Can't Decide Which Bank Is Right for You? 5 Questions to Ask Yourself

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It used to be that you could only choose from the handful of banks with branches in your hometown. But the rise of online banking has led to an explosion of choices, and for many, that can lead to analysis paralysis.

There is a lot to take in when deciding which bank you’d like to work with. The following five questions can help you figure out what matters most to you and which bank checks most of your boxes.

1. What kinds of accounts are you looking for?

Traditional banks have a variety of offerings, ranging from checking and savings accounts to loans and credit cards. But some online banks have more limited products, at least for now. If you prefer to do your banking all in one place, narrow your search to institutions with all the major account types you expect to need.

There’s nothing wrong with spreading your money across multiple banks if you’re comfortable doing so. But it could make moving your money around a little more complicated. For example, you may have to wait a few days for funds to transfer between banks.

2. How much money do you plan to keep in the bank?

It’s helpful to have some idea of how much you’ll keep in the bank so you know if you have to worry about maintenance fees on your accounts. These are monthly fees you pay for owning the account, unless you meet one of the criteria to waive it. Usually, this means having a certain number of monthly deposits or maintaining a certain minimum balance.

You could always opt for a bank that doesn’t charge maintenance fees, if you prefer. But some of these still have initial deposit requirements. If one bank requires more than you have to open an account, that’s a sign it’s not a good fit for you.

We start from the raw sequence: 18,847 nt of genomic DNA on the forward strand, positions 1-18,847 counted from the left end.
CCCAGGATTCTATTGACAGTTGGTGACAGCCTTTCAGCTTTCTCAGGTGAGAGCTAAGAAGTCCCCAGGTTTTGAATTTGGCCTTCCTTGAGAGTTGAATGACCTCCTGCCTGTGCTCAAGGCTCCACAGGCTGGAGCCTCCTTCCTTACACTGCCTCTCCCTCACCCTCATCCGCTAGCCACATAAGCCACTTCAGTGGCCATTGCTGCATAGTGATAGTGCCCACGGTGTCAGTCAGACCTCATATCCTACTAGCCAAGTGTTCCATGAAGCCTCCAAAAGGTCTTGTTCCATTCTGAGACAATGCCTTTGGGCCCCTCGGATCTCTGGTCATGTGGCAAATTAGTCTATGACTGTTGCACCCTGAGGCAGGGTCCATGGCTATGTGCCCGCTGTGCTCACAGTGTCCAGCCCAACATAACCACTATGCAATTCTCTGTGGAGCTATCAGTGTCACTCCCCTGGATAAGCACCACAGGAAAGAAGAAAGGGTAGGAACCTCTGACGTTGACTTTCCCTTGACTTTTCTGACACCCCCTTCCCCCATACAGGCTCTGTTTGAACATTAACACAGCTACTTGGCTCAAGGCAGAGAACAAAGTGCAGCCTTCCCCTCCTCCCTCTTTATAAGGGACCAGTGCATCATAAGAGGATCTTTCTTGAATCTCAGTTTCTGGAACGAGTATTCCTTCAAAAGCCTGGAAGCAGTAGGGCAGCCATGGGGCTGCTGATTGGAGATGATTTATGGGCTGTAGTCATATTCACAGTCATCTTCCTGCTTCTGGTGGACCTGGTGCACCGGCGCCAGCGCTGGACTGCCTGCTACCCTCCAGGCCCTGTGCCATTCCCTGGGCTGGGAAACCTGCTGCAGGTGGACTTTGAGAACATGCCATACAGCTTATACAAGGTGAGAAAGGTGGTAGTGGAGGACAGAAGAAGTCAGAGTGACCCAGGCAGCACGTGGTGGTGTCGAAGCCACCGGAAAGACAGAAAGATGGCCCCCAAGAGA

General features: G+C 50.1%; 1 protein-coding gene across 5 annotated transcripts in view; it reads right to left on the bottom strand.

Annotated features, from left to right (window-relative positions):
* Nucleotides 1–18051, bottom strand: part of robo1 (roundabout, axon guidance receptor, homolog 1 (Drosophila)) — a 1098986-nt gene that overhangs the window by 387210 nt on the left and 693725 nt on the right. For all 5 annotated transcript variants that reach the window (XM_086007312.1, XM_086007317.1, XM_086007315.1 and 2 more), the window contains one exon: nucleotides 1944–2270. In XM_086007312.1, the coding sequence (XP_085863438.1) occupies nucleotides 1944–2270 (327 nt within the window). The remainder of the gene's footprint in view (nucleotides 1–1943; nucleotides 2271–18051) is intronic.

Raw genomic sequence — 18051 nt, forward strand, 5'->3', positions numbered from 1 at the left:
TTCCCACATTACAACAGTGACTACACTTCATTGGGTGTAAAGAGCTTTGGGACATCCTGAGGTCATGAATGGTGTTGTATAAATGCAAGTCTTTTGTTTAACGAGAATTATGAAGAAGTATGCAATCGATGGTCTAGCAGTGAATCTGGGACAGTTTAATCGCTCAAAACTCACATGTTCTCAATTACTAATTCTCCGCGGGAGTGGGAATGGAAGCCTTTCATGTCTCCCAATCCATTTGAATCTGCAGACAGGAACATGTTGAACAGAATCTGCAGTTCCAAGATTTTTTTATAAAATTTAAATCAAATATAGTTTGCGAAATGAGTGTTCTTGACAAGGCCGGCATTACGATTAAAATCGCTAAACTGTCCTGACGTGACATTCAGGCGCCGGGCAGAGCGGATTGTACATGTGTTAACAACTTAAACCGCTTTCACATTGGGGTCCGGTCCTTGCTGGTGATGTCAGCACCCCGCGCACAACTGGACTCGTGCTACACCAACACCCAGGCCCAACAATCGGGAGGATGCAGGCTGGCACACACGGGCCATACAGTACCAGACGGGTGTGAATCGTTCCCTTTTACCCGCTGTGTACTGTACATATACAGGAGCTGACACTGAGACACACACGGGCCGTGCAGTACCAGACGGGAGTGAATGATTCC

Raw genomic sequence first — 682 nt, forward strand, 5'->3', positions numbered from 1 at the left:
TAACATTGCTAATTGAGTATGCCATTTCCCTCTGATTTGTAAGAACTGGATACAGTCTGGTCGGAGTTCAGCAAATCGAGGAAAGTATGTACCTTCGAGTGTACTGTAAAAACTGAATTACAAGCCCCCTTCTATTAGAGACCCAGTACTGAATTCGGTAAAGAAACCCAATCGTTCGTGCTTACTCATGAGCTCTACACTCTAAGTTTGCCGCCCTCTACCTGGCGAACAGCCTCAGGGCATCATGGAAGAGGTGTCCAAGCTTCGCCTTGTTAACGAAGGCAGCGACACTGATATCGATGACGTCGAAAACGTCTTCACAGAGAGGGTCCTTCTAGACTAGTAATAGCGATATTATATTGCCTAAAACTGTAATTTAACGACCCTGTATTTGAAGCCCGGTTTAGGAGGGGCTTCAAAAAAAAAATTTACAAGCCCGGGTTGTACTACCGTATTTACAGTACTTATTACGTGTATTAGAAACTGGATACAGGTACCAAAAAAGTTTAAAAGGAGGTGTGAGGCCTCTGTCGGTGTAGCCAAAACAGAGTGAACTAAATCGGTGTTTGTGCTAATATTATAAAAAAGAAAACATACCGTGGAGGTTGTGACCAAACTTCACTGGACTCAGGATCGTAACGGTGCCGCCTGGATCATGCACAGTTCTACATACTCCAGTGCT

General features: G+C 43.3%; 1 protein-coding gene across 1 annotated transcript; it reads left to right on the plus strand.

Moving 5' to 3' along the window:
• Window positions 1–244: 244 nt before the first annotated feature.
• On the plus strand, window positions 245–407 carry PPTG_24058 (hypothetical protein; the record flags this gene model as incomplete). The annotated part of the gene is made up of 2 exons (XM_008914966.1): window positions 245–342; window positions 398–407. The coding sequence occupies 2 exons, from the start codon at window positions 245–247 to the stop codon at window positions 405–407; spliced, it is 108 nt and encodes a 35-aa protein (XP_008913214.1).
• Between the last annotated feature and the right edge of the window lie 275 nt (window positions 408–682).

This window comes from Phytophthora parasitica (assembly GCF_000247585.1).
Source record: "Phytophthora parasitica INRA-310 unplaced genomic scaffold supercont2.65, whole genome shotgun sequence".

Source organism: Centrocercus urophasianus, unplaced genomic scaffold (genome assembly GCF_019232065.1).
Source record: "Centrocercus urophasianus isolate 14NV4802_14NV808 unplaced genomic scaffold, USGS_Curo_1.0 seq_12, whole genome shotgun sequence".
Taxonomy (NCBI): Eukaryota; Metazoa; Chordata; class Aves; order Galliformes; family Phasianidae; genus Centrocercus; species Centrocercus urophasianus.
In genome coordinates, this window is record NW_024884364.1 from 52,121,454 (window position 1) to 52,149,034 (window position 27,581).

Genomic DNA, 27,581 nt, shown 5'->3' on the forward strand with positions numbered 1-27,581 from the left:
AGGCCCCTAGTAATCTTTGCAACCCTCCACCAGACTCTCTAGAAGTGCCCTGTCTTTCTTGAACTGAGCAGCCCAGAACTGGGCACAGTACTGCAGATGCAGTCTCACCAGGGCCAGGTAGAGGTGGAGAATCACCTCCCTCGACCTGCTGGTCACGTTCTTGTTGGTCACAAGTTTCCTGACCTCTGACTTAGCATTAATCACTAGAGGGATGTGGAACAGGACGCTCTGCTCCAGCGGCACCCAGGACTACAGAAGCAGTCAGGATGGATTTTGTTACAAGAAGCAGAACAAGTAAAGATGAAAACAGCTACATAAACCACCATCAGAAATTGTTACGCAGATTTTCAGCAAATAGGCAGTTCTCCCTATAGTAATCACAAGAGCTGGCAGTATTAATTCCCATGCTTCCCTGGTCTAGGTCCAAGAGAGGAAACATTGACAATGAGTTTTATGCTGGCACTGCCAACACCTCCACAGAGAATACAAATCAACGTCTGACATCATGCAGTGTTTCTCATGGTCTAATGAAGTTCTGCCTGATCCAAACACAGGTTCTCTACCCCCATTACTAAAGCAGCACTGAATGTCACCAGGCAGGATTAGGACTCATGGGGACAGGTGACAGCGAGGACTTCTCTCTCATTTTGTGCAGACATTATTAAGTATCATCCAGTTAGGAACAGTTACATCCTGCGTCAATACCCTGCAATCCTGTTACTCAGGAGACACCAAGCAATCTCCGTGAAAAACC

3. How often will you need to deposit or withdraw cash?

Pretty much any bank can handle direct deposit and electronic transfers these days, but accessing cash is a little trickier. If you opt for a brick-and-mortar bank, you’ll want one with branches close by or at least a nearby ATM so you can access your cash fee-free when needed.

Online banks don’t have branches, but most partner with a nationwide ATM network, like Allpoint, so you at least have the option to withdraw cash when you want. Depositing cash is more challenging, though. Deposit-taking ATMs exist, but they’re rare. That’s why some people prefer to maintain a checking account at a local bank so they can deposit cash easily. Then, they can transfer those funds electronically to their other bank account.

4. What are its online and mobile banking tools like?

Most people prefer to manage their money for themselves through an online bank account or a mobile banking app. Most major banks have these, but they’re not all created equal. An app that’s clunky or frequently errors might be too frustrating to use.

It’s worth taking a peek at the reviews for the bank’s mobile tools before you open an account. Look for repeated mentions of specific problems and decide whether you can live with these.

5. How can you get support if you need it?

There are times when you may not be able to do all your banking by yourself. Perhaps you get locked out of your online account, or maybe you want to make a large cash withdrawal and you’re not sure how to go about it. In these situations, great customer service is invaluable.

A good bank should give you access to customer service in several ways. Most have phone support and, if you’re working with a brick-and-mortar bank, you can visit a local branch for help. Some banks also have online chat support. Make sure you’re comfortable with the options available to you and the support hours before working with the bank.

Hopefully, the above questions help you narrow down your search. Compare a few banks you’re interested in side by side before deciding which to go with. You can always change your mind down the road, but this can be a hassle. It’s best to make a decision you feel confident in from the start.

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The Ascent does not cover all offers on the market. Editorial content from The Ascent is separate from The Motley Fool editorial content and is created by a different analyst team.The Motley Fool has a disclosure policy.

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